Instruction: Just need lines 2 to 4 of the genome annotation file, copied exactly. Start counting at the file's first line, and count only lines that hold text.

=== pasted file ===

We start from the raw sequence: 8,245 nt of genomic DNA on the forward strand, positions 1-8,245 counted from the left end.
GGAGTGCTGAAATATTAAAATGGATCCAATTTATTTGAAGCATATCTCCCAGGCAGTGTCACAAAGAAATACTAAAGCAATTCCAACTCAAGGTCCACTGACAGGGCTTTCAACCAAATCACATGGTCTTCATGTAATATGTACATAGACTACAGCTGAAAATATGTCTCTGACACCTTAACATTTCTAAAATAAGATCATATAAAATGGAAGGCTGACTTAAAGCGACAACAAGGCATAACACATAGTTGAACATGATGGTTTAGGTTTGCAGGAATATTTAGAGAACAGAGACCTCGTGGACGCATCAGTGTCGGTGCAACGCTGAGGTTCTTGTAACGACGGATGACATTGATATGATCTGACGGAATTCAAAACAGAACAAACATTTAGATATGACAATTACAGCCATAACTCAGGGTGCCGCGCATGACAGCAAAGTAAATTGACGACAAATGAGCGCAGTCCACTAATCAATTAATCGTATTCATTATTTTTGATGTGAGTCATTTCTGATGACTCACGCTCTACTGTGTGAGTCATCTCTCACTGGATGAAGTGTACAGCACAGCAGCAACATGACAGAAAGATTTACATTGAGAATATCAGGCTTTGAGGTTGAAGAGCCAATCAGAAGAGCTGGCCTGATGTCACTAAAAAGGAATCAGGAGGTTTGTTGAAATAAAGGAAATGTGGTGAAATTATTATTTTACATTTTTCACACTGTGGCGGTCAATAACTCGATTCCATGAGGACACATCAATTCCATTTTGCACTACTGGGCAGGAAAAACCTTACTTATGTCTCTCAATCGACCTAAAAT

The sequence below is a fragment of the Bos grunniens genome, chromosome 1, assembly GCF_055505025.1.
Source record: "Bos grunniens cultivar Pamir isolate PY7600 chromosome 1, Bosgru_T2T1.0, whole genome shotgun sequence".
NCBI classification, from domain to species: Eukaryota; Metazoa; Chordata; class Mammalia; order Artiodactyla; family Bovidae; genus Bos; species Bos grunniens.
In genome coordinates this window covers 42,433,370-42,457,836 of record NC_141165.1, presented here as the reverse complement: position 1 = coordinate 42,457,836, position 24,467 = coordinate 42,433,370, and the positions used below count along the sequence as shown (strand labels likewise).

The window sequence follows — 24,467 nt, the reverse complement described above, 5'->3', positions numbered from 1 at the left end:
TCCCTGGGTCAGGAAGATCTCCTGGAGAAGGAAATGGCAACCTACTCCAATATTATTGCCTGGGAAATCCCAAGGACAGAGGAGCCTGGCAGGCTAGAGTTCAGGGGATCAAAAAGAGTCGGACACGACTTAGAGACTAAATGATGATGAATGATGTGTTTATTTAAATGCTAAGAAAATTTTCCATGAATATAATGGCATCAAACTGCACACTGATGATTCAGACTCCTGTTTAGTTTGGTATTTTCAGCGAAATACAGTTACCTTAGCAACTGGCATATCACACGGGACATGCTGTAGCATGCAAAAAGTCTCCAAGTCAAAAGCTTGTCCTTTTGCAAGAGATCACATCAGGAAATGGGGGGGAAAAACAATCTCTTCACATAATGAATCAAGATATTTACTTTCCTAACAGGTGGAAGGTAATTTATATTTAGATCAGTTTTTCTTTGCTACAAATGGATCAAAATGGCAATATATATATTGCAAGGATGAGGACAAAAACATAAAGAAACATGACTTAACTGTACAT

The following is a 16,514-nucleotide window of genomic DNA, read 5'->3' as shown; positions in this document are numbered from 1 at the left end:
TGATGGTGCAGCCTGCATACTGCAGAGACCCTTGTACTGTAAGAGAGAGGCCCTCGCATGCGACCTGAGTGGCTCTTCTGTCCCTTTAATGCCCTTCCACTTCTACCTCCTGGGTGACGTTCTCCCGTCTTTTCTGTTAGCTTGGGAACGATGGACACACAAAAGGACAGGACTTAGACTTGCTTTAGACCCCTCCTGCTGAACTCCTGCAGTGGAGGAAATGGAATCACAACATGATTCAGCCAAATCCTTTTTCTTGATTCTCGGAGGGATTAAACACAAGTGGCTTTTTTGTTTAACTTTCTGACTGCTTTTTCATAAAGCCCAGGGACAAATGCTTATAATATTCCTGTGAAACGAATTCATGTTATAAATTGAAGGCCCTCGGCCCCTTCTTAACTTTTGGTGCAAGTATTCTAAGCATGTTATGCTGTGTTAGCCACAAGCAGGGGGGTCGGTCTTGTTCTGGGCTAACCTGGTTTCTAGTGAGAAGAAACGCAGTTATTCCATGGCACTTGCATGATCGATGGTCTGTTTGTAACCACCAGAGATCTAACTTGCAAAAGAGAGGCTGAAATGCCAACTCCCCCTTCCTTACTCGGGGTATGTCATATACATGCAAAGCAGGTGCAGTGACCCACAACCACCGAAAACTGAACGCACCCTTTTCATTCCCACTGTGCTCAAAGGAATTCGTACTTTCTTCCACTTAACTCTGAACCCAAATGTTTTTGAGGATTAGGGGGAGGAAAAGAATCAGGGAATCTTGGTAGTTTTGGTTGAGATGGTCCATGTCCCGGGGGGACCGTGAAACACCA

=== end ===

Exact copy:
GGAGTGCTGAAATATTAAAATGGATCCAATTTATTTGAAGCATATCTCCCAGGCAGTGTCACAAAGAAATACTAAAGCAATTCCAACTCAAGGTCCACTGACAGGGCTTTCAACCAAATCACATGGTCTTCATGTAATATGTACATAGACTACAGCTGAAAATATGTCTCTGACACCTTAACATTTCTAAAATAAGATCATATAAAATGGAAGGCTGACTTAAAGCGACAACAAGGCATAACACATAGTTGAACATGATGGTTTAGGTTTGCAGGAATATTTAGAGAACAGAGACCTCGTGGACGCATCAGTGTCGGTGCAACGCTGAGGTTCTTGTAACGACGGATGACATTGATATGATCTGACGGAATTCAAAACAGAACAAACATTTAGATATGACAATTACAGCCATAACTCAGGGTGCCGCGCATGACAGCAAAGTAAATTGACGACAAATGAGCGCAGTCCACTAATCAATTAATCGTATTCATTATTTTTGATGTGAGTCATTTCTGATGACTCACGCTCTACTGTGTGAGTCATCTCTCACTGGATGAAGTGTACAGCACAGCAGCAACATGACAGAAAGATTTACATTGAGAATATCAGGCTTTGAGGTTGAAGAGCCAATCAGAAGAGCTGGCCTGATGTCACTAAAAAGGAATCAGGAGGTTTGTTGAAATAAAGGAAATGTGGTGAAATTATTATTTTACATTTTTCACACTGTGGCGGTCAATAACTCGATTCCATGAGGACACATCAATTCCATTTTGCACTACTGGGCAGGAAAAACCTTACTTATGTCTCTCAATCGACCTAAAAT

The sequence below is a fragment of the Bos grunniens genome, chromosome 1, assembly GCF_055505025.1.
Source record: "Bos grunniens cultivar Pamir isolate PY7600 chromosome 1, Bosgru_T2T1.0, whole genome shotgun sequence".